Layer, layer, layer…

My last post was about getting started on your book writing process.
To summarize: simply start (or “Just Do It” depending on your motivation preference.)

Writing a book is all about layering (Ogre’s have layers, onions have layers!) A good storyline is one that has depth, and depth is created in the layering process. Unfortunately, this is also not something that happens on the first go round. This is a process of reading through your story numerous times. In total, I’ve probably read over my own book 100plus. Each time adding bit by bit, layer on layer, processing the story, characters, scenes, and conversations until there is a a hold for the reader to grasp.

I like to think of storylines as a mountain that a reader climbs. When a surface is smooth, there isn’t anything for a reader to hold onto, nothing for them to peruse. It’s basically a hill, and while that’s easier to trek, it’s also easier to be forgotten.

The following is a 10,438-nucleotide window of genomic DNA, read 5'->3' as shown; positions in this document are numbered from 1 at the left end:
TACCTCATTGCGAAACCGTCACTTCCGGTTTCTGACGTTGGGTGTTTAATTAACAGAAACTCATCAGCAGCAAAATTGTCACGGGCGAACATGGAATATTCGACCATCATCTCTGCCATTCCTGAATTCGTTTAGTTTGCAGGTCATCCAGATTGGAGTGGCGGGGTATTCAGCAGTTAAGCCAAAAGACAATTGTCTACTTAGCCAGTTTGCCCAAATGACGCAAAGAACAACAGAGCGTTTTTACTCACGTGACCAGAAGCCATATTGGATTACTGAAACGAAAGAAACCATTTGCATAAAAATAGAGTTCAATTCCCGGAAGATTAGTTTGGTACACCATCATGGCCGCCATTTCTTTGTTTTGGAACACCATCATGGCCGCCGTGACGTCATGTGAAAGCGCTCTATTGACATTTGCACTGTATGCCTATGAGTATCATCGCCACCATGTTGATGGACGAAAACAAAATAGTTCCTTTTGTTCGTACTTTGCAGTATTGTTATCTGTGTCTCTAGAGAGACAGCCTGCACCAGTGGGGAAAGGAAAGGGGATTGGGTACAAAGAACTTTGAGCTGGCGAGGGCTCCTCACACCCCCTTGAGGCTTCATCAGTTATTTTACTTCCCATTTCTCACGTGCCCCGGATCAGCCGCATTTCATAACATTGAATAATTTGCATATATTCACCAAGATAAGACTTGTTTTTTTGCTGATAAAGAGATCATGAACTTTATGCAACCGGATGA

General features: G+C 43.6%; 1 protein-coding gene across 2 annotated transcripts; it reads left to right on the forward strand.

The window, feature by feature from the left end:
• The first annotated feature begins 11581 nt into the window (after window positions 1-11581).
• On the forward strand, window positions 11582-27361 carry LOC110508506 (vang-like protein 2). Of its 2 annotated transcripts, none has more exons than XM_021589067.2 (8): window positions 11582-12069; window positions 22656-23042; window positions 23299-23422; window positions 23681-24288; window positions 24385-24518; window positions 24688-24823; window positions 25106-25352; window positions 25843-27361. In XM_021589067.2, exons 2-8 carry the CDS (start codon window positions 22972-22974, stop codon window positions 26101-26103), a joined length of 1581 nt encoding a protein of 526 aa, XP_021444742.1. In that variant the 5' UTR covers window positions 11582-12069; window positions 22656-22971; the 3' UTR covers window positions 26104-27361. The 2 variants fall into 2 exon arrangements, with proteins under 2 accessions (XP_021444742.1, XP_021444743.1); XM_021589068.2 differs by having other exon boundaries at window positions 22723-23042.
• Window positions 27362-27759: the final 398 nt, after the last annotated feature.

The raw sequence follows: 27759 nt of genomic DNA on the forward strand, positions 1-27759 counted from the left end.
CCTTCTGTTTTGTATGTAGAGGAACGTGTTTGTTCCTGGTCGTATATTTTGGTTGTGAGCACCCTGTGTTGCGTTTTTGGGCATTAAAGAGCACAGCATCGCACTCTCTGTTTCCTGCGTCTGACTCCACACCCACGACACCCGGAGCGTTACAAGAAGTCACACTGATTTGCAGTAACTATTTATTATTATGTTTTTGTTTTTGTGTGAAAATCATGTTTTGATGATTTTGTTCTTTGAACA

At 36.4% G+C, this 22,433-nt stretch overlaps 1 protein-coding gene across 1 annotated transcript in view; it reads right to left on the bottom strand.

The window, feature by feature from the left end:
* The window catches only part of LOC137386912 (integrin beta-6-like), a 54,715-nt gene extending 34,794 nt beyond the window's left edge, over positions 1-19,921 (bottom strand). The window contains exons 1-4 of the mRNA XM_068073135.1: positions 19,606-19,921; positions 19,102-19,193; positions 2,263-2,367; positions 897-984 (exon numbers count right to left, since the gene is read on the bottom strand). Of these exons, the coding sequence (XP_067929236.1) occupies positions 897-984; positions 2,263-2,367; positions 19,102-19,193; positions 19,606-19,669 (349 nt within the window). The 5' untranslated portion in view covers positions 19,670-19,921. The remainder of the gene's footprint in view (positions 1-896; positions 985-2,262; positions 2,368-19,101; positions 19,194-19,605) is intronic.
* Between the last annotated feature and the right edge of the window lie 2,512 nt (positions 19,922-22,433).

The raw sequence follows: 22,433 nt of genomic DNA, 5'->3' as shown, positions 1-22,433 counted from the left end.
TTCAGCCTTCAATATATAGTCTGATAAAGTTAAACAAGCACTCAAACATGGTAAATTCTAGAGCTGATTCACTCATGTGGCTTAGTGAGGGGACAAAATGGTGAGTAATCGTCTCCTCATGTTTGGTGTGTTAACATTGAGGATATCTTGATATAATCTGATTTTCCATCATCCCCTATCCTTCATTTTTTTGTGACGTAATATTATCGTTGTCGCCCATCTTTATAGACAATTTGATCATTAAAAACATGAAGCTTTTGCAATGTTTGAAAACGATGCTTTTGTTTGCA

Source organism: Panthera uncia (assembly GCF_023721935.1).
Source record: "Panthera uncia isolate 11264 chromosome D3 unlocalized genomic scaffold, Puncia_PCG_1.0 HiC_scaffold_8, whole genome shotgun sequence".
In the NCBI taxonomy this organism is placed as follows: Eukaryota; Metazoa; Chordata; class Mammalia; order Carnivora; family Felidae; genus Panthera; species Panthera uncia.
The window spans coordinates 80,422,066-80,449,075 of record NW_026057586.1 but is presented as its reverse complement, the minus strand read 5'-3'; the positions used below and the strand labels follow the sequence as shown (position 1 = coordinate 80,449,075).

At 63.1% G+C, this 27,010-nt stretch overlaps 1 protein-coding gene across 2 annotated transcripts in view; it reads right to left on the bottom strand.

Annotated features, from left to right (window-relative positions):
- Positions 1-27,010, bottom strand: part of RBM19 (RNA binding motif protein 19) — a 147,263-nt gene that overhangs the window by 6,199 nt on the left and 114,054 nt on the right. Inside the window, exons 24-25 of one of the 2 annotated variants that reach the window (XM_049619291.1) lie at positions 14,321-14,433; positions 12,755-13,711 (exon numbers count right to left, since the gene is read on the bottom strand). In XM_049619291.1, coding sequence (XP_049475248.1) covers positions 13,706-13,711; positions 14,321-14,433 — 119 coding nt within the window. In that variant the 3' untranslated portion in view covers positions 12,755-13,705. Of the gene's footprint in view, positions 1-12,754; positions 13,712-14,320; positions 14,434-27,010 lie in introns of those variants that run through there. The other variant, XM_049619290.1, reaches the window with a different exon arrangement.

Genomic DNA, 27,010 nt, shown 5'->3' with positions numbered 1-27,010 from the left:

But when the surface has crevices and texture, they find themselves having to think about what they are reading, they connect with the story, attaching themselves to your characters, and getting invested in what is happening.

An added note to this: read your story out loud. It’s easy to hear a tone, and read it that way in your head. But when you read out loud, it slows down how fast you go, showing you the real tone of your book. 

If you have questions, or want to continue this conversation with me, feel free to comment or email me at

Until then.



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